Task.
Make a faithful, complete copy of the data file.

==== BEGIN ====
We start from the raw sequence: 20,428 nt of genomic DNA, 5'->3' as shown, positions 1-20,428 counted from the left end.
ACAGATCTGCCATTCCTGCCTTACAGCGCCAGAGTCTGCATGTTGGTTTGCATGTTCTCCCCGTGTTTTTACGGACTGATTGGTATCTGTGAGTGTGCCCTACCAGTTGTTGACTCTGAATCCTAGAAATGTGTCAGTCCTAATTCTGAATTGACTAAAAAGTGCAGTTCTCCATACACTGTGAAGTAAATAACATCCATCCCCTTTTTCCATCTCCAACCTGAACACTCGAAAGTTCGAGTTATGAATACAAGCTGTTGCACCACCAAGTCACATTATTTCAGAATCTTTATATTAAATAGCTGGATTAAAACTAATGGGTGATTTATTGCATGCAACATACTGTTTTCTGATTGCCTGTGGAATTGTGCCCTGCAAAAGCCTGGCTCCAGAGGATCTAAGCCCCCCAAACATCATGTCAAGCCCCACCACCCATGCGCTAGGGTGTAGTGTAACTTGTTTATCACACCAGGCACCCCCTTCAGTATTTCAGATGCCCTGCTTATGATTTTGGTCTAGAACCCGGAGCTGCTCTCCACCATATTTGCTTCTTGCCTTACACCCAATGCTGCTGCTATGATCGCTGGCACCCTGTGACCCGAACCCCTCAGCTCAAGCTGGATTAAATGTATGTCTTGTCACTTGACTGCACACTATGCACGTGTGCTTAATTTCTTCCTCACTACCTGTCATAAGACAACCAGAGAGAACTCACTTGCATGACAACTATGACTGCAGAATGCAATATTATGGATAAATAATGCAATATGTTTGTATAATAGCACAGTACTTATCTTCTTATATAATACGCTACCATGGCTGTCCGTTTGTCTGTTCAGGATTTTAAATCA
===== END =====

We start from the raw sequence: 20,428 nt of genomic DNA, 5'->3' as shown, positions 1-20,428 counted from the left end.
ACAGATCTGCCATTCCTGCCTTACAGCGCCAGAGTCTGCATGTTGGTTTGCATGTTCTCCCCGTGTTTTTACGGACTGATTGGTATCTGTGAGTGTGCCCTACCAGTTGTTGACTCTGAATCCTAGAAATGTGTCAGTCCTAATTCTGAATTGACTAAAAAGTGCAGTTCTCCATACACTGTGAAGTAAATAACATCCATCCCCTTTTTCCATCTCCAACCTGAACACTCGAAAGTTCGAGTTATGAATACAAGCTGTTGCACCACCAAGTCACATTATTTCAGAATCTTTATATTAAATAGCTGGATTAAAACTAATGGGTGATTTATTGCATGCAACATACTGTTTTCTGATTGCCTGTGGAATTGTGCCCTGCAAAAGCCTGGCTCCAGAGGATCTAAGCCCCCCAAACATCATGTCAAGCCCCACCACCCATGCGCTAGGGTGTAGTGTAACTTGTTTATCACACCAGGCACCCCCTTCAGTATTTCAGATGCCCTGCTTATGATTTTGGTCTAGAACCCGGAGCTGCTCTCCACCATATTTGCTTCTTGCCTTACACCCAATGCTGCTGCTATGATCGCTGGCACCCTGTGACCCGAACCCCTCAGCTCAAGCTGGATTAAATGTATGTCTTGTCACTTGACTGCACACTATGCACGTGTGCTTAATTTCTTCCTCACTACCTGTCATAAGACAACCAGAGAGAACTCACTTGCATGACAACTATGACTGCAGAATGCAATATTATGGATAAATAATGCAATATGTTTGTATAATAGCACAGTACTTATCTTCTTATATAATACGCTACCATGGCTGTCCGTTTGTCTGTTCAGGATTTTAAATCA